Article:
Foster Family Stories

Filed under: Testimonials

The Williams Family

Making the decision to become foster parents was a decision that our family made after feeling the tug on our hearts to children that were in the foster system and after spending time with another family that fostered children. This family opened our eyes to the realities of children and family’s needs that were involved with the foster care. Before receiving our foster parenting license my husband and I visited 2 placement agencies. One of the agencies we visited on 2 occasions. After each visit, we walked away feeling that we were not supposed to become licensed with those agencies. We struggled with this feeling because our initial thought was, it is about the child being placed with us and not so much about the agency. We were somewhat right, but not completely.

A few days after visiting the last agency we looked online to find other child placement agencies and discovered Special Kids Special Families. We visited the (SKSF) office and felt an immediate sense of peace. After speaking with the receptionist, a few of the office staff and reading the companies mission statement we knew that we wanted to become licensed through Special Kids Special Families. Our initial introduction to the company was through a meet and greet with Ms. Sandra Dunlap, Special Kids Special Family’s Child Placement Director. Although it was her job to get a feel for our potential as foster parents, her visit with us solidified our decision to become a fostering family. Even though there seemed to be an endless amount of paperwork, Ms. Dunlap and her team made the licensing process as easy as possible. The trainer accommodated our schedules for the in-class trainings and completed other trainings in our home. This helped us immensely because we did have to take a lot of time away from our children.

Shortly after receiving our foster parenting license we opened our home to our first placement. Ms. Dunlap and her Home Supervisor Mr. Jimmy Browder were instrumental in helping to navigate through all of the new arrival paperwork, child specific training, to include  helping the child to get settled and feel welcomed in our home. This was achieved at first through daily phone calls, weekly visits, phone calls, text and even assistance with accompanying me to doctor appointments with the very fragile child in our care. Mr. Browder and Ms. Dunlap not only showed concern for the child in our care but followed up with us to make sure that our family was okay.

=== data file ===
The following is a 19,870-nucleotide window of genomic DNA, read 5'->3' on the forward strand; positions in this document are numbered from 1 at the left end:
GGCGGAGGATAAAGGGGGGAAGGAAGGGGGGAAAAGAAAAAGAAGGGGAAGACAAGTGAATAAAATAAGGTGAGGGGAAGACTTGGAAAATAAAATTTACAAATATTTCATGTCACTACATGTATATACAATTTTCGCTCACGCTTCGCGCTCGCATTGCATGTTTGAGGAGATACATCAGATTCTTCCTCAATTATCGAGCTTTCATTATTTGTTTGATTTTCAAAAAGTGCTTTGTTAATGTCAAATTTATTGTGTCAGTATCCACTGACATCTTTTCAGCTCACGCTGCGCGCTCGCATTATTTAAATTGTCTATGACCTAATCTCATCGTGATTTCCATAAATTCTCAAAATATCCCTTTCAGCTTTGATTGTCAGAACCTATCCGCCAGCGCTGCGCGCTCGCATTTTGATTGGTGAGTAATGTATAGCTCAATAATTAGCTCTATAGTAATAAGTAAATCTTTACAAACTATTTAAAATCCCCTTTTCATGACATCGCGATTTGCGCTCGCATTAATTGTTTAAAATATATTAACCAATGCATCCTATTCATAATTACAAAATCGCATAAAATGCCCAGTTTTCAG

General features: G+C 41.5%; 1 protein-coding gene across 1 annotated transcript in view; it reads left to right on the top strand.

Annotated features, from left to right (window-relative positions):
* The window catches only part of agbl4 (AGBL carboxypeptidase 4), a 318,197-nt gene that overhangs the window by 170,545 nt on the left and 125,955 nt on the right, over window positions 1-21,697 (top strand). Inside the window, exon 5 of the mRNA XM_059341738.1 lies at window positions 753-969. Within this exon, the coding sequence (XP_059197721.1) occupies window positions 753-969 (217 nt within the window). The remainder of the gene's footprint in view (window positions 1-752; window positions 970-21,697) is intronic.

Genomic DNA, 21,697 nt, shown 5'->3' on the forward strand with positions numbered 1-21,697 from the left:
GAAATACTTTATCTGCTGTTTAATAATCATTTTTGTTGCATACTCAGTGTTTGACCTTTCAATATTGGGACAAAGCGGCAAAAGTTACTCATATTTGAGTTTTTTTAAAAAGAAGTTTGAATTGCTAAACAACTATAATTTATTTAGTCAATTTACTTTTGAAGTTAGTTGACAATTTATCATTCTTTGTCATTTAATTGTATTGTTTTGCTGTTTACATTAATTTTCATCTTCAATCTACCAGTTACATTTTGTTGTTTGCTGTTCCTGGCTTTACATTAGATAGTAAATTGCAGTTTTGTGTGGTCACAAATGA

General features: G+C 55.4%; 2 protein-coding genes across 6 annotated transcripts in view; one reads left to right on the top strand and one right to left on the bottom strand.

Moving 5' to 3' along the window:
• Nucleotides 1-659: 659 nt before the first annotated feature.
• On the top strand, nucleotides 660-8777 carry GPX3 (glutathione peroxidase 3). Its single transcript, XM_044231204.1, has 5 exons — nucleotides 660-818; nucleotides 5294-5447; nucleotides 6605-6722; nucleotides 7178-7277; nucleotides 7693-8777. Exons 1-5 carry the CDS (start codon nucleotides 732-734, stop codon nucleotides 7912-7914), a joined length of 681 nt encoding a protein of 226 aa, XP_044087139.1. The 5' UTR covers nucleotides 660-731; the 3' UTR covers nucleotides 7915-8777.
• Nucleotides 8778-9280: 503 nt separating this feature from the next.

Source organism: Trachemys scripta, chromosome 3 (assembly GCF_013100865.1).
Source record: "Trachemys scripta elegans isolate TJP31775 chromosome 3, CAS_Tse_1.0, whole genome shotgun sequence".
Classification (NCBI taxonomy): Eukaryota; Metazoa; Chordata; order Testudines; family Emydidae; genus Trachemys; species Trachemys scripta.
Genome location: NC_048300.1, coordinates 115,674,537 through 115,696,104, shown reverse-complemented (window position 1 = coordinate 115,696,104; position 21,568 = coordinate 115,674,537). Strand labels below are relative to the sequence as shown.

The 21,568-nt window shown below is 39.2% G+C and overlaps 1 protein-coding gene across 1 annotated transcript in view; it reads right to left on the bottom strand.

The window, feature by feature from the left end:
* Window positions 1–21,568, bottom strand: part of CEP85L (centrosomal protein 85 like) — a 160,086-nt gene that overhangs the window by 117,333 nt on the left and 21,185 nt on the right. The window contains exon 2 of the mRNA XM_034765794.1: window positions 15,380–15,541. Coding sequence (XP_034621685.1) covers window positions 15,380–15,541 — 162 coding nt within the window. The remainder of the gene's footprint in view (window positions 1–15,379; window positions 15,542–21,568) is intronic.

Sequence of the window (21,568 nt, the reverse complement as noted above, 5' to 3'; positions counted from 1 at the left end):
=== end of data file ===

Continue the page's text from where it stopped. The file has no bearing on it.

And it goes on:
Almost a year later, we have made the decision to adopt the child that came into our home. Ms. Dunlap, Mr. Browder and now Ms. Kimberly Neilson have been there every step of the way through the adoption process. They have been not only strong advocates on our behalf but on our potential adoptive child’s behalf as well. Our family is so thankful for Special Kids Special Families as a company. We have grown not only in the size of our family but in our capacity to loves other families and children beyond a level that we knew could be possible. We look forward to continuing to foster and being a part of the SKSF organization.

Congratulations on the adoption of Joyanna Williams on 11/19/18!

 

Jason and Sheila Williams

The Martinez Family

Martinez children – Matt, JB and their adopted son, Tristan (centered)

“We have been foster/adoption parents for the past 14 years and have cared for over 30 children during this time.  We no longer take ‘the good life’ for granted as we have seen what some of our kids have been living through.

Our philosophy is to do what we can for the children while they are with us, giving them what they need.”  

Barb and Genaro Martinez

Courtney and Shawnee
by Linda Ellegard, Executive Director

Foster to Adopt ShawneeFoster to Adopt-CourtneyThese young ladies contacted us and stated that they wished to foster children. They are familiar with Special Kids Special Families because their adoptive parents are also foster parents for the agency. For Courtney, being a foster parent has been her life dream. For Shawnee, fostering means that the skills she learned in helping her adoptive parents to care for special needs children in her adoptive home could be put into action.

While completing their home study and learning about each of their life stories; this was when they became the “teacher” to me.

Courtney was removed from her mother because she was often left alone while she was just a baby. She had been in 12 prior foster placements before she came to her adoptive family at the age of 3. She remembers that she refused to eat and had developed her own language and that no one else was able to understand her. Foster parents didn’t know what to do with her. She also remembers when Shawnee came into the foster home, and how happy she was to have her foster sister.

Shawnee, also was only about three years old when she was placed in her adoptive home. She also remembers her mother being gone frequently. She and her brother were malnourished, she remembers eating Taco Bell wrappers, because they had remnants of food on them. She also remembers her first night in the foster home, and just how good the mattress and clean sheets felt. She felt safe.

This is where nurture and nature contributed to two young women turning out to be such competent, caring and capable women. No doubt they each possess inner strengths. When their foster home adopted them, they gained a strong family relationship. They also had a loving and stable foster home, taking the modeling and words of wisdom from their adoptive parents and are using them to help other children.

As a foster care agency, we are blessed to have Courtney and Shawnee as foster parents. They have cared for a variety of children, including children with special needs. They are making a difference.